• Be sure you know where the meeting room is, and arrive on time.

What you can do during:

  • Contribute, but make sure you don’t end up dominating the conversation. The facilitator will be looking for a balance of views and contributors.
  • Listen attentively to others and avoid interrupting. The facilitator will make sure everyone has a chance to contribute – you’ll get your turn.

What you can expect from data collected at a focus group:

  • It will be confidential. Different strategies are employed. For example, you may be assigned a number during the focus group and participants asked to refer to people by number (“Participant 2 said…”).
  • In a formal research study, you should be offered an opportunity to review the data transcript after it is prepared. (This is sometimes waived on the consent form, so read carefully so you can have realistic expectations of the investigator).
  • The end product is a summary of the conversation, with any emergent themes identified to answer the research questions.

What you can’t expect:

  • A magic bullet solution to a challenge in a course or class.
  • One hundred percent consensus from all participants – you can agree to disagree.
  • For all outlier opinions to be represented in the final report. These may be omitted from summary reports.

We’re always grateful to our students for donating their time to our various focus group requests throughout the year. These contributions are invaluable.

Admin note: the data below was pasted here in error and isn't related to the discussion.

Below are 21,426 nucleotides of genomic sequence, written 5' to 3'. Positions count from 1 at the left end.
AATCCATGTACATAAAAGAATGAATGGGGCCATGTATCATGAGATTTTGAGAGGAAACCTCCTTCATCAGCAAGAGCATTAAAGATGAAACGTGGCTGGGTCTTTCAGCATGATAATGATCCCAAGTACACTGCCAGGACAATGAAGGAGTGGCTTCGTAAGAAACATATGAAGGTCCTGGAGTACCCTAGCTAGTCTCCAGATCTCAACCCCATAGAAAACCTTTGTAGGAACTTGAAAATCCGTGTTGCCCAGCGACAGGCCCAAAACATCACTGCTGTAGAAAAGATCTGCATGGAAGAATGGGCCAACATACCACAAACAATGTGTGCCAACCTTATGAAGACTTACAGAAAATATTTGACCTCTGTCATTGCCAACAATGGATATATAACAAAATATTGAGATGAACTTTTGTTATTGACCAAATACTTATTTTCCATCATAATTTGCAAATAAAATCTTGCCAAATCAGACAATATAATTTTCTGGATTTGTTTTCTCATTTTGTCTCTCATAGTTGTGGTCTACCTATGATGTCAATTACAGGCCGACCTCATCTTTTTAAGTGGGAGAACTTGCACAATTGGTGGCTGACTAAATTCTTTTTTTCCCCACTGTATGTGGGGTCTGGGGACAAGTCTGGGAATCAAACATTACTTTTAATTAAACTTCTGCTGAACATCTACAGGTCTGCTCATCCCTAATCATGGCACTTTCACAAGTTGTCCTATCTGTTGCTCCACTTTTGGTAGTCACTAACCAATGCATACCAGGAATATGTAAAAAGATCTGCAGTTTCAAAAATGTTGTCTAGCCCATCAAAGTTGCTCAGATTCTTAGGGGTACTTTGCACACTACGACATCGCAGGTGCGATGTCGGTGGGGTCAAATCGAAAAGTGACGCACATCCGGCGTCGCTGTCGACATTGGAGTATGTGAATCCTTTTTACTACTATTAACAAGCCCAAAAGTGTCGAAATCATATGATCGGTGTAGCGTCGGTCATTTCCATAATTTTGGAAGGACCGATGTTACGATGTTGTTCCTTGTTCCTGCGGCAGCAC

If you think this type of data collection could be useful in your course review and revisions, feel free to get in touch. It’s one of the tools in our qualitative research toolbox and we’re happy to deploy it for you as may be appropriate.

Eleni Katsoulas eleni.katsoulas@queensu.ca

Theresa Suart theresa.suart@queensu.ca

 

2 Responses to Bringing things into focus: Using focus groups to collect feedback

  1. Leda Raptis says:

    Does it include courses that are mostly online and without any labs?

  2. Theresa Suart says:

    Thanks for your question. The Undergraduate Medical program at Queen’s doesn’t have any courses that fit that description, so Eleni and I don’t have direct experience with focus groups for courses like that. However, student focus groups can be useful for gathering information about a variety of different courses, including the online experience. The challenge with an online course is that the students are usually geographically dispersed so conducting in-person focus groups may not be possible. While technology exists to conduct synchronous online focus groups (e.g. Skype, Google Hangout, etc), it would be necessary to ensure the online focus group facilitator is comfortable in that environment in order to elicit feedback from participants effectively. That said, using online focus groups, while less common, is not entirely new. If you’re interested in this type of research, you could check out this 2002 research by Laura Burton, Ph.D., and Diane Goldsmith Ph.D., for the Connecticut Distance Learning Consortium on students’ experiences in online courses. The study used asynchronous online focus groups as a data collection tool. Here’s the link: https://www.google.com/url?q=http://www.ctdlc.org/Evaluation/StudentExperience.pdf%3Fq%3Dstudents-experiences-in-online-courses&sa=U&ved=0CAQQFjAAahUKEwiA-66zouzGAhWPL4gKHU44D0Y&client=internal-uds-cse&usg=AFQjCNF12nMLmtD7dUqyqI-TpP2tNgf3xQ